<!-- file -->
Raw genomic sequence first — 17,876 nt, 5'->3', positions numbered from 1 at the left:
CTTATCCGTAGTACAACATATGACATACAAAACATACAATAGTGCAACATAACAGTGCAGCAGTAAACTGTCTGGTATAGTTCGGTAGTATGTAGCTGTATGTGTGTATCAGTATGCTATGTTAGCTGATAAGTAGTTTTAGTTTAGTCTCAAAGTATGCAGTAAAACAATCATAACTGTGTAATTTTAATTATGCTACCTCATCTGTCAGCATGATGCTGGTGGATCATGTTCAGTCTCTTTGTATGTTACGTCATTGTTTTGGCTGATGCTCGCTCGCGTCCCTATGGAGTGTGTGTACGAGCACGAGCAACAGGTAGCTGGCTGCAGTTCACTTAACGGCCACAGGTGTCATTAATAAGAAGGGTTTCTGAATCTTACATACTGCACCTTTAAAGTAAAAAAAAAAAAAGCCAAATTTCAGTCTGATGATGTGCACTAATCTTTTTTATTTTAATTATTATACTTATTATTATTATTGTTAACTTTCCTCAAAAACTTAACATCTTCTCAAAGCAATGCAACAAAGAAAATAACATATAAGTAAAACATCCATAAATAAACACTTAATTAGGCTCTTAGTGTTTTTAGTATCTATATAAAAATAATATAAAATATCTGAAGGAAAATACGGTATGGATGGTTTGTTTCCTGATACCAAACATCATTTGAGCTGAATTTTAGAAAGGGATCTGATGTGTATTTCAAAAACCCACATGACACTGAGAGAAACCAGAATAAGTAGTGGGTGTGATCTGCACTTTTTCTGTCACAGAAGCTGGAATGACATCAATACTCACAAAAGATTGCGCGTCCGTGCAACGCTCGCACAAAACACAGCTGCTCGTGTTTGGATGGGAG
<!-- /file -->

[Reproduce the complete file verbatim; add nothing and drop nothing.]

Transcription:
Raw genomic sequence first — 17,876 nt, 5'->3', positions numbered from 1 at the left:
CTTATCCGTAGTACAACATATGACATACAAAACATACAATAGTGCAACATAACAGTGCAGCAGTAAACTGTCTGGTATAGTTCGGTAGTATGTAGCTGTATGTGTGTATCAGTATGCTATGTTAGCTGATAAGTAGTTTTAGTTTAGTCTCAAAGTATGCAGTAAAACAATCATAACTGTGTAATTTTAATTATGCTACCTCATCTGTCAGCATGATGCTGGTGGATCATGTTCAGTCTCTTTGTATGTTACGTCATTGTTTTGGCTGATGCTCGCTCGCGTCCCTATGGAGTGTGTGTACGAGCACGAGCAACAGGTAGCTGGCTGCAGTTCACTTAACGGCCACAGGTGTCATTAATAAGAAGGGTTTCTGAATCTTACATACTGCACCTTTAAAGTAAAAAAAAAAAAAGCCAAATTTCAGTCTGATGATGTGCACTAATCTTTTTTATTTTAATTATTATACTTATTATTATTATTGTTAACTTTCCTCAAAAACTTAACATCTTCTCAAAGCAATGCAACAAAGAAAATAACATATAAGTAAAACATCCATAAATAAACACTTAATTAGGCTCTTAGTGTTTTTAGTATCTATATAAAAATAATATAAAATATCTGAAGGAAAATACGGTATGGATGGTTTGTTTCCTGATACCAAACATCATTTGAGCTGAATTTTAGAAAGGGATCTGATGTGTATTTCAAAAACCCACATGACACTGAGAGAAACCAGAATAAGTAGTGGGTGTGATCTGCACTTTTTCTGTCACAGAAGCTGGAATGACATCAATACTCACAAAAGATTGCGCGTCCGTGCAACGCTCGCACAAAACACAGCTGCTCGTGTTTGGATGGGAG